‘No End To The Blame Game’ – Buhari Tells Nigerians

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For those Nigerians who expect President Muhammadu Buhari to expend less energy on apportioning blames and focus on dragging the country out of its present woes, it appears the wait is about to get longer.

In a slight shift from his campaign rhetoric, President Buhari has over the past year pointed finger at his predecessors for the present rot and as Nigerians grow weary of the seemingly blunt tactic, he’s made it clear that there can be no progress without first passing the buck.

Speaking at an event titled, “The Conversation: An evening with creative youths,” inside the old Banquet Hall of the Presidential Villa, Abuja, that also had the President’s wife Aisha Buhari, Vice-President Yemi Osinbajo and his wife Dolapo in attendance, Buhari stated that Nigerians needed to know what went wrong with the country, Punch writes.

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“I am going to bore you with what we met. I know that I am being accused in the papers of passing the buck, but passing the buck is sometimes absolutely necessary to remind people who take things for granted,” the President spoke on the theme: “Creative youth as drivers of the change agenda.”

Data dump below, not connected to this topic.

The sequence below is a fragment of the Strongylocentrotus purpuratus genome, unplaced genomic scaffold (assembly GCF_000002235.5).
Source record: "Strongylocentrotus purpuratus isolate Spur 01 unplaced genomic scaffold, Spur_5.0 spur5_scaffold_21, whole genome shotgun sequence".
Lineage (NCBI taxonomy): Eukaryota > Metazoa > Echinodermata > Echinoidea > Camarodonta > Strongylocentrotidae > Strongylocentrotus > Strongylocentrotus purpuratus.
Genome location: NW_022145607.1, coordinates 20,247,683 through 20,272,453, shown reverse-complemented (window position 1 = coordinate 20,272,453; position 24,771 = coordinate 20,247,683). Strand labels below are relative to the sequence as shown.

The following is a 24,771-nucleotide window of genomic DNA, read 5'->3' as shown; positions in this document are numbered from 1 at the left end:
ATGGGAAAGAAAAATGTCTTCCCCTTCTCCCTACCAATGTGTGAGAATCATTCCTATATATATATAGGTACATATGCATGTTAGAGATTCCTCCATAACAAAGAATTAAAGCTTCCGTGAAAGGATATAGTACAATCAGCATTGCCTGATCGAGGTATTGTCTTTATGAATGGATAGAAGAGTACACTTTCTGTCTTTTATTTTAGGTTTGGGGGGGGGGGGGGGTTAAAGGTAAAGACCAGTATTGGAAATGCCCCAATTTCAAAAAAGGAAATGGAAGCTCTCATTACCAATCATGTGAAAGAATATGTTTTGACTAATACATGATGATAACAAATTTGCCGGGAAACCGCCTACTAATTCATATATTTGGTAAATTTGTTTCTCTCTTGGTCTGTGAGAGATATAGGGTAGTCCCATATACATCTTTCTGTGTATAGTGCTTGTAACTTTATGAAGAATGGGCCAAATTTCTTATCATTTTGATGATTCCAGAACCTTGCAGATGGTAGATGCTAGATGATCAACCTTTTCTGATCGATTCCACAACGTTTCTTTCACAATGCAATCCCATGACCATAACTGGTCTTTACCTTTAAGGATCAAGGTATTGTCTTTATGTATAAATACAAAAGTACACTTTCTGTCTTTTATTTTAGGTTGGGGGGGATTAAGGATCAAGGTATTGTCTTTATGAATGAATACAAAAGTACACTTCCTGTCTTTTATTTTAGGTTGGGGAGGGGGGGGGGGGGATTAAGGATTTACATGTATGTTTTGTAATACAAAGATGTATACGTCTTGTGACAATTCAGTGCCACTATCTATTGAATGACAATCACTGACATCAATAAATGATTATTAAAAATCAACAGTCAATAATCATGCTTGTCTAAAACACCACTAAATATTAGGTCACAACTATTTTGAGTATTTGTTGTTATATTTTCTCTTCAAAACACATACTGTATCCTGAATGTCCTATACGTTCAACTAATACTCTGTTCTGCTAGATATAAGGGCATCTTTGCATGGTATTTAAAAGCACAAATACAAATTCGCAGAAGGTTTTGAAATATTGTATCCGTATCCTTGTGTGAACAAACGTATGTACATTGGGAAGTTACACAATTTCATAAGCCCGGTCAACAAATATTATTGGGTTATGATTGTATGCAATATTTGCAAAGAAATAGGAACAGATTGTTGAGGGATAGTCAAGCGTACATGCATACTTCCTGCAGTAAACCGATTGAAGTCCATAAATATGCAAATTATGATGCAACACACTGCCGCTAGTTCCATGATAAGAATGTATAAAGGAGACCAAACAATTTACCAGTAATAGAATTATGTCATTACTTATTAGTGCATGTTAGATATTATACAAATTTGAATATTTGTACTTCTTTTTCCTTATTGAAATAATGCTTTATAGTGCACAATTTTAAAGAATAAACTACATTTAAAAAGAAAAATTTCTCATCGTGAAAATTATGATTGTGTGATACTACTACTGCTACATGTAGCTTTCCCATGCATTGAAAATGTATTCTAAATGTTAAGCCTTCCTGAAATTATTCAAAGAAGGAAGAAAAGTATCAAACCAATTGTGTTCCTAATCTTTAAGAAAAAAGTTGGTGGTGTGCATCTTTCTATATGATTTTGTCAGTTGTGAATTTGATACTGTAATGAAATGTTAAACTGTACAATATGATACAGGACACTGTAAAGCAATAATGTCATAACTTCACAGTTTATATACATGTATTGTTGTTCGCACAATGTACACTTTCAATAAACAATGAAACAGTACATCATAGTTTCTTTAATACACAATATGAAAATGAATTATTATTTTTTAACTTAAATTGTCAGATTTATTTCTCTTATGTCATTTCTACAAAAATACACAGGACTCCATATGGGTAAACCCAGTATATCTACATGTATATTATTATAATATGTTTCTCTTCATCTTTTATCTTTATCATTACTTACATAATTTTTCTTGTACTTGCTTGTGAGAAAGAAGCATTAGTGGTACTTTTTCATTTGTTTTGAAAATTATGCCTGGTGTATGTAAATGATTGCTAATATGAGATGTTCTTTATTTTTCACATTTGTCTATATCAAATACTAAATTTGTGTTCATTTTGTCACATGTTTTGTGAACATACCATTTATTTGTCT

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“When we came in, I screamed to high heavens because I had promised a lot while seeking votes.

“I asked, where is the saving? There was no saving. There was no infrastructure, power, rails, roads, there was none. What did we spend the money on? I was told (on) buying food and petrol.

“Where were the billions going? We conducted a study and found out that the oil marketers were committing fraud on at least one-third of what they were importing, which was about 25 per cent of our foreign exchange.

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He ended by reiterating that the economy is in dire straits and called on the youths to be vigilant and hold the elites accountable at all times.

But the question remains if he was going to bore Nigerians to death, as the issue of gross economic mismanagement was clear to all and a primary reason he was voted to power in the first place.

While progress cannot be made without reflection on the past, it’s a completely different thing to dwell on it.

Nigerians actually need change, not more public enemies.

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